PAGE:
9. Why does anyone care? I’m puzzled. I get a lot of comments along the lines of, “she revealed her true nature!” Aha, you Javerts of the soul, score one for you! So what, though? She’s not running for office. She never said she was a symbol of all that is good about human nature. She’s a flawed human being. So are you. I can’t help but notice a personal sense of hurt, though, one that turns McHenry into a sort of representative of all the Mean Girls who shut you out of their clique or made fun of your shirt. Chris Cillizza of The Washington Post put it, “as someone who was bullied in high school, this really bothers me.” (Or words to that effect.) Pardon me, but if you were unhappy in high school, don’t take it out on her. And if your idea of empathy only goes as far as “I feel for people as long as they remind me of me,” you’re not doing empathy right. Strangely, many have projected their weirdly personal reaction to this contretemps on me, i.e. I defend her only because I obviously have something in common with this, rich, young, blonde, beautiful TV presenter. Apart from both of us being “in the media,” I have no dog in this hunt whatsoever, and any observer of the media will quickly notice that media people love nothing better than to tear apart other media people, especially those higher up the ladders of fame and fortune than ourselves. I try to reject the sans-culottes attitude. Increasingly, I fear this country is developing the character of mobs braying in the Paris streets of 1789.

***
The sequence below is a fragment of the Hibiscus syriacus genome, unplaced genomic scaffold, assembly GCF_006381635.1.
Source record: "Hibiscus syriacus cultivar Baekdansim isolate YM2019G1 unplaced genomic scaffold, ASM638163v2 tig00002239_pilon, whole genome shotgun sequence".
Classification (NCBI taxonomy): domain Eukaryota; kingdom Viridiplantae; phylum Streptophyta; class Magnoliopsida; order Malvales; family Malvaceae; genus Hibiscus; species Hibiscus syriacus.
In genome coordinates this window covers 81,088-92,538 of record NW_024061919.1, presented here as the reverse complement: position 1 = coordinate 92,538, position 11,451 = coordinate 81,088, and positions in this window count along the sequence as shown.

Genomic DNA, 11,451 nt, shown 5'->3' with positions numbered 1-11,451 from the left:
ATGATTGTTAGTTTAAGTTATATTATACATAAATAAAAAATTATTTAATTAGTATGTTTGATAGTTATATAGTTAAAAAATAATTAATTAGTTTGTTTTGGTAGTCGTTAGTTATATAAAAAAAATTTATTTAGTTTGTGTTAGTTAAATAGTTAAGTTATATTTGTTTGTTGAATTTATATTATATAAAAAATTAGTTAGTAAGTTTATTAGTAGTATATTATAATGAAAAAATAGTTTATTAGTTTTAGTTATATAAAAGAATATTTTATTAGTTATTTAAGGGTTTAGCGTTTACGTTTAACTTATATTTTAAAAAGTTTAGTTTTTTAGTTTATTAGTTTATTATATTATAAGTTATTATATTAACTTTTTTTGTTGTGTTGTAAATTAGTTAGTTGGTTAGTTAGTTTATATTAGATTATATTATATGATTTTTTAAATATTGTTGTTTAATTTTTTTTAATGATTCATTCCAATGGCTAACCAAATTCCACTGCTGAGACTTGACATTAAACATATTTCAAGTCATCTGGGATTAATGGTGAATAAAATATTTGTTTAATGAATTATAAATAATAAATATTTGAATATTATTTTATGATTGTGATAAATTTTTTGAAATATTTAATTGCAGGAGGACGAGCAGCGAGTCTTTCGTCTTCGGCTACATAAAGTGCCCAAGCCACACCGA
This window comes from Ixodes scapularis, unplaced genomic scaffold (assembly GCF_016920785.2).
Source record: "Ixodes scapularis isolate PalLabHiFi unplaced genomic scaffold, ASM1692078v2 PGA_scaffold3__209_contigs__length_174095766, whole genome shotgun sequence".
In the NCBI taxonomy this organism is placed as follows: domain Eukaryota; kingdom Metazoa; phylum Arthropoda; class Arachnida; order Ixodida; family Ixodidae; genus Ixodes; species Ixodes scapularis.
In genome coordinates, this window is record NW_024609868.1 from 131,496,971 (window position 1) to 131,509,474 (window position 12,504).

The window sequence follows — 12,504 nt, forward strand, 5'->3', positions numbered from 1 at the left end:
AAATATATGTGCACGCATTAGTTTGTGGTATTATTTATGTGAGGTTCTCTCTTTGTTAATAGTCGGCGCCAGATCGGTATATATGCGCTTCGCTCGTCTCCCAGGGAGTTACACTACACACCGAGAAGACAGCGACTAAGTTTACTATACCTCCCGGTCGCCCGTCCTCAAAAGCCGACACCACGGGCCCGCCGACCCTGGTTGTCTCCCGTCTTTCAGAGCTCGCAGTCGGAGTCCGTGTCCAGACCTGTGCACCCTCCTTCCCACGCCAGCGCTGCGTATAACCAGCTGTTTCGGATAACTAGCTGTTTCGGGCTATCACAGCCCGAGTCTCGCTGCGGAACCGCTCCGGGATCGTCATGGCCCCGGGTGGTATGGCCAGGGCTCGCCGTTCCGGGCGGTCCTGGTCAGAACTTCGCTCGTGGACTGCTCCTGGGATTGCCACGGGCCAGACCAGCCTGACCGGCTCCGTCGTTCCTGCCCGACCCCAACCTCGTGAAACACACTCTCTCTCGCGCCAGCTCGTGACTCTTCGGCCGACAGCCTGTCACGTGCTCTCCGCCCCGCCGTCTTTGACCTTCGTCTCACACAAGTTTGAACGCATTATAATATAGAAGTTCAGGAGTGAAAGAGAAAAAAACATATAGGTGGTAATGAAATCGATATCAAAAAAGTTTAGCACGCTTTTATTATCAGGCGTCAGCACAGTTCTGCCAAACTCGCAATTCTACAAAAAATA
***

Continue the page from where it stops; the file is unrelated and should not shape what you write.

10. As Peter Carlin points out, this is ultimately a popular decision to be made -do we like Britt McHenry? And in a sense the market is never wrong. Still. sometimes the market show poor taste. And sometimes the market can be nudged in one direction or another by media coverage. Let those of us in the media think, “I wonder what the other side of this might be” as often as we think, “There’s a mob forming. What fun!”

    Topics: TV | 8 Comments »

    8 Responses to “More on Britt McHenry”

    1. CKO Says:
      April 20th, 2015 at 1:37 pm

      My response to your points:

      1)No human male with a fully functioning cerebral cortex would give her the time of day, much less date her.

      2)You might not have used those precise words, but they pretty much sum up the mentality behind your article.

      3)The Yelp reviews are beside the point. McHenry was making an @$$ of herself and tried to pin the blame on somebody else for a problem she herself created.

      4)She tried to play the “Do you know who I am?” card. That’s pretty solid evidence against McHenry right there.

      5)If it had been Alec Baldwin in that situation, he probably would have tried to wring the tow truck employee’s neck.

      6)Every time McHenry goes on camera on ESPN you’re seeing her at her worst moment, LOL.

      7)We’re not talking about a momentary lapse of self-control here, Kyle. We’re talking about calculated and vicious personal attacks on somebody whose only crime was not being swayed by McHenry’s celebrity status.

      8)To paraphrase my comment in response to your original article at McHenry shouldn’t just be suspended, she should be FIRED.

      9)Considering you once devoted an entire column to trashing waiters, I’d think twice before lecturing other people about empathy if I were you.

      10)What other side could there possibly be to this case? McHenry is 100% in the wrong here. The end.

    2. kishke Says:
      April 21st, 2015 at 2:47 pm

      Is this cross-posted from your own FB page, Kyle? Can you supply a link?

    3. Kyle Says:
      April 22nd, 2015 at 3:15 pm